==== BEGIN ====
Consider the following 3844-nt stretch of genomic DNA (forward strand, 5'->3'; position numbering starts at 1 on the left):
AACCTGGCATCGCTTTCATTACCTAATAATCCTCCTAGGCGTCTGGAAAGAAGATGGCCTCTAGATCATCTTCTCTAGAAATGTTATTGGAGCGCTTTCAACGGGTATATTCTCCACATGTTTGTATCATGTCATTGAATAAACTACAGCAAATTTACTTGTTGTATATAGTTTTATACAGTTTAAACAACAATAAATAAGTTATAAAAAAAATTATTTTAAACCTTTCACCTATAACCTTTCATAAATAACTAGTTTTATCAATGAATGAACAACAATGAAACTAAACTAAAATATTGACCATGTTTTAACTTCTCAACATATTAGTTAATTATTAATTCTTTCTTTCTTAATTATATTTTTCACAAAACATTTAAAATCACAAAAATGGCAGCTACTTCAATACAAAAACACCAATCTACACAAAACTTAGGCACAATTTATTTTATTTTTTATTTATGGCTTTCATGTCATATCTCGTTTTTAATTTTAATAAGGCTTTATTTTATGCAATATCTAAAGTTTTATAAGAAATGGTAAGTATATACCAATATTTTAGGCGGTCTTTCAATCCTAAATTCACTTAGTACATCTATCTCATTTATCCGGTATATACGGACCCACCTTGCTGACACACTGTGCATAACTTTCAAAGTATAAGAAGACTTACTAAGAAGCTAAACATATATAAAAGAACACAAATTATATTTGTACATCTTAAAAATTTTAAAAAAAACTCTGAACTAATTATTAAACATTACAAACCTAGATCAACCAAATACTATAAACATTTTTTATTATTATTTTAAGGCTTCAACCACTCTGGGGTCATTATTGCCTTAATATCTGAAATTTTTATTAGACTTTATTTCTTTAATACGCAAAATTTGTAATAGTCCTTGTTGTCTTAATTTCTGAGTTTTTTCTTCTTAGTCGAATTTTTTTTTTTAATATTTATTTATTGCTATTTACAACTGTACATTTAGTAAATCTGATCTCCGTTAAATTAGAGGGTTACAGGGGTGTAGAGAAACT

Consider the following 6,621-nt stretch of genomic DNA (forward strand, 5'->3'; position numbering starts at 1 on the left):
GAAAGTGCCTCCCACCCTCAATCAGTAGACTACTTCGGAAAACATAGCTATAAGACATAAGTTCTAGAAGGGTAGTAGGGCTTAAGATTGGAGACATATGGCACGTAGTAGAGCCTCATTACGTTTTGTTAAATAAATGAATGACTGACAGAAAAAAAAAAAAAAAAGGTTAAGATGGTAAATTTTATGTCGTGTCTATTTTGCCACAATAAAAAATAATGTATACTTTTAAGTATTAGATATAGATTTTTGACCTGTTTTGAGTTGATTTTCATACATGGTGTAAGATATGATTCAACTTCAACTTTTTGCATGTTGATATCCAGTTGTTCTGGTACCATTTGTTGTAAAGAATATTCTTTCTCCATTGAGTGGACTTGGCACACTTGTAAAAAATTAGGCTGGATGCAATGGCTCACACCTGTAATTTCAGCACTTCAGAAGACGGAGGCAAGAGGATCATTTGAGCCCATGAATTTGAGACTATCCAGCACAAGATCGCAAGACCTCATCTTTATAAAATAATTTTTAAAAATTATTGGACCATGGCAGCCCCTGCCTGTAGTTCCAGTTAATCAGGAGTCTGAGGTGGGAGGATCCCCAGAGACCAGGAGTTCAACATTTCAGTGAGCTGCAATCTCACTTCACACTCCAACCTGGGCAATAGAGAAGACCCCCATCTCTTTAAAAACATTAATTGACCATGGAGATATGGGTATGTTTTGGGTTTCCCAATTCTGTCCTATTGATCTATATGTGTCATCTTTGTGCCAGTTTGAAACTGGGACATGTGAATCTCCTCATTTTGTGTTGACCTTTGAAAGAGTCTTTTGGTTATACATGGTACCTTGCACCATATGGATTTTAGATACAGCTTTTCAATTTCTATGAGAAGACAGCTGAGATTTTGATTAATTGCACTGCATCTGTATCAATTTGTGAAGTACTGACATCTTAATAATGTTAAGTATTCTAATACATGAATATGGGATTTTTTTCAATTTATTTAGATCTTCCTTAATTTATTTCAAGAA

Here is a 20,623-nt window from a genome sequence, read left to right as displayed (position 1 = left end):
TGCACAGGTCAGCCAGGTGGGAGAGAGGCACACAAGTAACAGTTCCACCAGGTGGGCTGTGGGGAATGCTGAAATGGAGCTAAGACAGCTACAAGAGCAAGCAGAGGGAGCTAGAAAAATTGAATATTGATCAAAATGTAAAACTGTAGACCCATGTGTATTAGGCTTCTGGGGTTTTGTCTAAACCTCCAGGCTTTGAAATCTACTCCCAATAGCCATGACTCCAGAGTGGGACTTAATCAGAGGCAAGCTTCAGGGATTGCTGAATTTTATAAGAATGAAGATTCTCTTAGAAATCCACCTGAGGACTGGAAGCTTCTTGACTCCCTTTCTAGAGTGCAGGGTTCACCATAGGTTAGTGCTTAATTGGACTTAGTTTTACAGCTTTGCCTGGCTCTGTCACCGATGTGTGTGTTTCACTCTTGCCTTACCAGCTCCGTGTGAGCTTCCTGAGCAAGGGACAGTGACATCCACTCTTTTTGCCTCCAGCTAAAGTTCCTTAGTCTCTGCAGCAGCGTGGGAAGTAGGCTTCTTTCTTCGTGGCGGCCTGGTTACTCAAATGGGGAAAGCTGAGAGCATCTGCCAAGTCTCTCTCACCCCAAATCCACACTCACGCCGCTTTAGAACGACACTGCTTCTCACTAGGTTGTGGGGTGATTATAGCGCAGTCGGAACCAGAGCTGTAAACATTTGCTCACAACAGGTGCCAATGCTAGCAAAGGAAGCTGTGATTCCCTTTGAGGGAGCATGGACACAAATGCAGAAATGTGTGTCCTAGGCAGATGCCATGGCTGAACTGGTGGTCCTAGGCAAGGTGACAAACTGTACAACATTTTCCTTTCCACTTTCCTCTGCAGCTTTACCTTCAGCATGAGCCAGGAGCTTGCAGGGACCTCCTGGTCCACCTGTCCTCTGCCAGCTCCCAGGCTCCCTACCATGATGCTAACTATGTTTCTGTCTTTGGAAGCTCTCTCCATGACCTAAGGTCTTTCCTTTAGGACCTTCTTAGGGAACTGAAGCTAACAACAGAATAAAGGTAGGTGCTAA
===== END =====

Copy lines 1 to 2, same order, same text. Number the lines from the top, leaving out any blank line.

Consider the following 3844-nt stretch of genomic DNA (forward strand, 5'->3'; position numbering starts at 1 on the left):
AACCTGGCATCGCTTTCATTACCTAATAATCCTCCTAGGCGTCTGGAAAGAAGATGGCCTCTAGATCATCTTCTCTAGAAATGTTATTGGAGCGCTTTCAACGGGTATATTCTCCACATGTTTGTATCATGTCATTGAATAAACTACAGCAAATTTACTTGTTGTATATAGTTTTATACAGTTTAAACAACAATAAATAAGTTATAAAAAAAATTATTTTAAACCTTTCACCTATAACCTTTCATAAATAACTAGTTTTATCAATGAATGAACAACAATGAAACTAAACTAAAATATTGACCATGTTTTAACTTCTCAACATATTAGTTAATTATTAATTCTTTCTTTCTTAATTATATTTTTCACAAAACATTTAAAATCACAAAAATGGCAGCTACTTCAATACAAAAACACCAATCTACACAAAACTTAGGCACAATTTATTTTATTTTTTATTTATGGCTTTCATGTCATATCTCGTTTTTAATTTTAATAAGGCTTTATTTTATGCAATATCTAAAGTTTTATAAGAAATGGTAAGTATATACCAATATTTTAGGCGGTCTTTCAATCCTAAATTCACTTAGTACATCTATCTCATTTATCCGGTATATACGGACCCACCTTGCTGACACACTGTGCATAACTTTCAAAGTATAAGAAGACTTACTAAGAAGCTAAACATATATAAAAGAACACAAATTATATTTGTACATCTTAAAAATTTTAAAAAAAACTCTGAACTAATTATTAAACATTACAAACCTAGATCAACCAAATACTATAAACATTTTTTATTATTATTTTAAGGCTTCAACCACTCTGGGGTCATTATTGCCTTAATATCTGAAATTTTTATTAGACTTTATTTCTTTAATACGCAAAATTTGTAATAGTCCTTGTTGTCTTAATTTCTGAGTTTTTTCTTCTTAGTCGAATTTTTTTTTTTAATATTTATTTATTGCTATTTACAACTGTACATTTAGTAAATCTGATCTCCGTTAAATTAGAGGGTTACAGGGGTGTAGAGAAACT